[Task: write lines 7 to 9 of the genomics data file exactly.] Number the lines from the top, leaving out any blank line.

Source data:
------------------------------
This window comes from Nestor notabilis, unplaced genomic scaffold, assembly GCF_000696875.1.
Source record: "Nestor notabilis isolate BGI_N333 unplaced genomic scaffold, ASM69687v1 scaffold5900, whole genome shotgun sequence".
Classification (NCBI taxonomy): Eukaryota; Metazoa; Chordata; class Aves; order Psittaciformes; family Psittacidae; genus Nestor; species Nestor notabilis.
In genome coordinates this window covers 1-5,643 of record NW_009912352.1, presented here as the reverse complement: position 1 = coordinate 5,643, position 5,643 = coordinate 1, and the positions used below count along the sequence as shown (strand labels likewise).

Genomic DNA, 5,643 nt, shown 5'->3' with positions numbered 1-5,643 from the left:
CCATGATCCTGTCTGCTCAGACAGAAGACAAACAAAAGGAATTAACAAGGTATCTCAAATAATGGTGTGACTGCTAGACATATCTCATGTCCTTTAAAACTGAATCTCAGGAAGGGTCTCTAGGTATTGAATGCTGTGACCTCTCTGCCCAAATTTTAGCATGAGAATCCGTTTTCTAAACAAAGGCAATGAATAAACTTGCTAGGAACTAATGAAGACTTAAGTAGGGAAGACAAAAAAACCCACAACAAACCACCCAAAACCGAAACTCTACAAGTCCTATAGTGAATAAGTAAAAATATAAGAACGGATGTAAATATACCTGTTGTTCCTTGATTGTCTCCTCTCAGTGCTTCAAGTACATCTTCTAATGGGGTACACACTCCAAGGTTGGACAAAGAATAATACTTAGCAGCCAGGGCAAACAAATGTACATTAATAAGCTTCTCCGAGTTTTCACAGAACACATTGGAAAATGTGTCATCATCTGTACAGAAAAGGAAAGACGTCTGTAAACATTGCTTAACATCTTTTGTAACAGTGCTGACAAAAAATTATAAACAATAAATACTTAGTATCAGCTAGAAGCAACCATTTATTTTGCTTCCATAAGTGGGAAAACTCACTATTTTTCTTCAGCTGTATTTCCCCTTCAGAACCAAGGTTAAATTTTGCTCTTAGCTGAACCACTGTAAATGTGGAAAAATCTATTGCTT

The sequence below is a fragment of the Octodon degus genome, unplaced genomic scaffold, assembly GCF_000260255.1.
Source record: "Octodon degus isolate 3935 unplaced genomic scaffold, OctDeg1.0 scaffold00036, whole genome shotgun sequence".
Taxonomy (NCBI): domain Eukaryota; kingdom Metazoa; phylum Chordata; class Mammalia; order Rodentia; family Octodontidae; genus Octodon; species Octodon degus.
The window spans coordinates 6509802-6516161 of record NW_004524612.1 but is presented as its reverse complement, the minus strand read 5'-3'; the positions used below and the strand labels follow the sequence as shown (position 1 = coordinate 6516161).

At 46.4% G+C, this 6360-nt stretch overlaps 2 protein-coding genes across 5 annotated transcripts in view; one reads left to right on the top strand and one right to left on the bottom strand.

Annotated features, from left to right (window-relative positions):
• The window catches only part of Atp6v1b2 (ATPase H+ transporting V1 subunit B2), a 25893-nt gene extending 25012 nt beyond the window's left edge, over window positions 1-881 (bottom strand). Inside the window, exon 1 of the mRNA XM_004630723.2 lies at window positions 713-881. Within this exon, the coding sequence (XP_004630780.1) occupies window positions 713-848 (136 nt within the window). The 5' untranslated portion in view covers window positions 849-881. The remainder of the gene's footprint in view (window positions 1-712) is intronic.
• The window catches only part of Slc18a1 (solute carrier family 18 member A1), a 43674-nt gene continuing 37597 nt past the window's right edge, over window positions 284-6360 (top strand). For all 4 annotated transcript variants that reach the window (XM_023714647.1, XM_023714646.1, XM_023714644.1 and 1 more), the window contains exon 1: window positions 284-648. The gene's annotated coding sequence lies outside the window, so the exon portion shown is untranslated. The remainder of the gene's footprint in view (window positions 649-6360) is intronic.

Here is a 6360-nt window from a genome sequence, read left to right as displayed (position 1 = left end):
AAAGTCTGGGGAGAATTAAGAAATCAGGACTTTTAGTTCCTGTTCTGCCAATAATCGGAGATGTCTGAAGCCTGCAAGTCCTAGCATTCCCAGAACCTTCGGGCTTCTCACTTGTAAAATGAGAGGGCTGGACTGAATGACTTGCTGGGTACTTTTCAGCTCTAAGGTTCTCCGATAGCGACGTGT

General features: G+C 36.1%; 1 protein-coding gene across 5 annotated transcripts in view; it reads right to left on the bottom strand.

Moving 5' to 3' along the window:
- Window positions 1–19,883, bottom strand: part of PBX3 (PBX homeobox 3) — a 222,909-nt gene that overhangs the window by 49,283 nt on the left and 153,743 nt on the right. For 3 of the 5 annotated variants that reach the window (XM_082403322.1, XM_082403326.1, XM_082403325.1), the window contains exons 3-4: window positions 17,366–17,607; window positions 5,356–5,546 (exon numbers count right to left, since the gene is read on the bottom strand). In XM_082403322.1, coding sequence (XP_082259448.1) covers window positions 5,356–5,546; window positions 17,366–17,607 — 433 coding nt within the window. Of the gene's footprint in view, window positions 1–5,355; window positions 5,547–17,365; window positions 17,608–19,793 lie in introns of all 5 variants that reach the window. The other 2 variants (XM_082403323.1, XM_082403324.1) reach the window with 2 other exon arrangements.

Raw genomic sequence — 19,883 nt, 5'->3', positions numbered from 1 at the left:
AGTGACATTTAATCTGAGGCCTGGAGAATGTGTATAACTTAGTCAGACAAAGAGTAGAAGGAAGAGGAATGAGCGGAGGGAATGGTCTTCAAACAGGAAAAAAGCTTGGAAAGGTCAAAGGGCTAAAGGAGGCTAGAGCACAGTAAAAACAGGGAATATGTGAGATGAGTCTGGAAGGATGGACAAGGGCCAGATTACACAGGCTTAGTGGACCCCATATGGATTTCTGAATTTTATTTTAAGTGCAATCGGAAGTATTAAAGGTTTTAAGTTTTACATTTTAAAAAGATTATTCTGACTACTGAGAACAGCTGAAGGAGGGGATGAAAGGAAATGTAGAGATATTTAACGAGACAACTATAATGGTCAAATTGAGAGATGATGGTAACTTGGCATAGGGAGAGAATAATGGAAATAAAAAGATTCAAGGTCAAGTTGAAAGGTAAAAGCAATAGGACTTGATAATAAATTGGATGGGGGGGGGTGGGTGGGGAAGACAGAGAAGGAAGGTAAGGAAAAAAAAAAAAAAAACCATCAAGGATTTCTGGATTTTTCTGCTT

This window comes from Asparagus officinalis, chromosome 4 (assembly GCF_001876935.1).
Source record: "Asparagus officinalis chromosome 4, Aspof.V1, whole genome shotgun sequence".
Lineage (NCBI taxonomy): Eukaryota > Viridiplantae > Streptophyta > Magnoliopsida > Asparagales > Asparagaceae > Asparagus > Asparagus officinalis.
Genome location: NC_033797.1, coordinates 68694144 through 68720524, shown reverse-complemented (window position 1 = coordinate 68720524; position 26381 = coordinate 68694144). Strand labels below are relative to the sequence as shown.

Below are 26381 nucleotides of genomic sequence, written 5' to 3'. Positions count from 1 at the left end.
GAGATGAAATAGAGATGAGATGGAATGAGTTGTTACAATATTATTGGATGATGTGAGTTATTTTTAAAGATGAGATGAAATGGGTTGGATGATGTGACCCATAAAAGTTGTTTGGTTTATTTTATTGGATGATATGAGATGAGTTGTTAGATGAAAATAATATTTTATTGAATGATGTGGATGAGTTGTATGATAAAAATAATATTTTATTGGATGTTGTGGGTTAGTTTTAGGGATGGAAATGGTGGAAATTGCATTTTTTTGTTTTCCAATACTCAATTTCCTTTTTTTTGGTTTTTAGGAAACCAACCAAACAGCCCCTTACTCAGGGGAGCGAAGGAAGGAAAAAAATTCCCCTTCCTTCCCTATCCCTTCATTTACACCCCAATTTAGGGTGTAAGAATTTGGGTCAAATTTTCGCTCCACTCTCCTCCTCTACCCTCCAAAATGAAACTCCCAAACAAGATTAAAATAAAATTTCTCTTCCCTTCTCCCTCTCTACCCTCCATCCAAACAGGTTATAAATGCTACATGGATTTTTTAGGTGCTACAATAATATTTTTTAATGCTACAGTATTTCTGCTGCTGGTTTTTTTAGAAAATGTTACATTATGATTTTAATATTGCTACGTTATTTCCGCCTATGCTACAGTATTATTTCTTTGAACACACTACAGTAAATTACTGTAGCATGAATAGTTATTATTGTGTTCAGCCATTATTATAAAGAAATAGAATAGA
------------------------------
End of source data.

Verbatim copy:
The sequence below is a fragment of the Octodon degus genome, unplaced genomic scaffold, assembly GCF_000260255.1.
Source record: "Octodon degus isolate 3935 unplaced genomic scaffold, OctDeg1.0 scaffold00036, whole genome shotgun sequence".
Taxonomy (NCBI): domain Eukaryota; kingdom Metazoa; phylum Chordata; class Mammalia; order Rodentia; family Octodontidae; genus Octodon; species Octodon degus.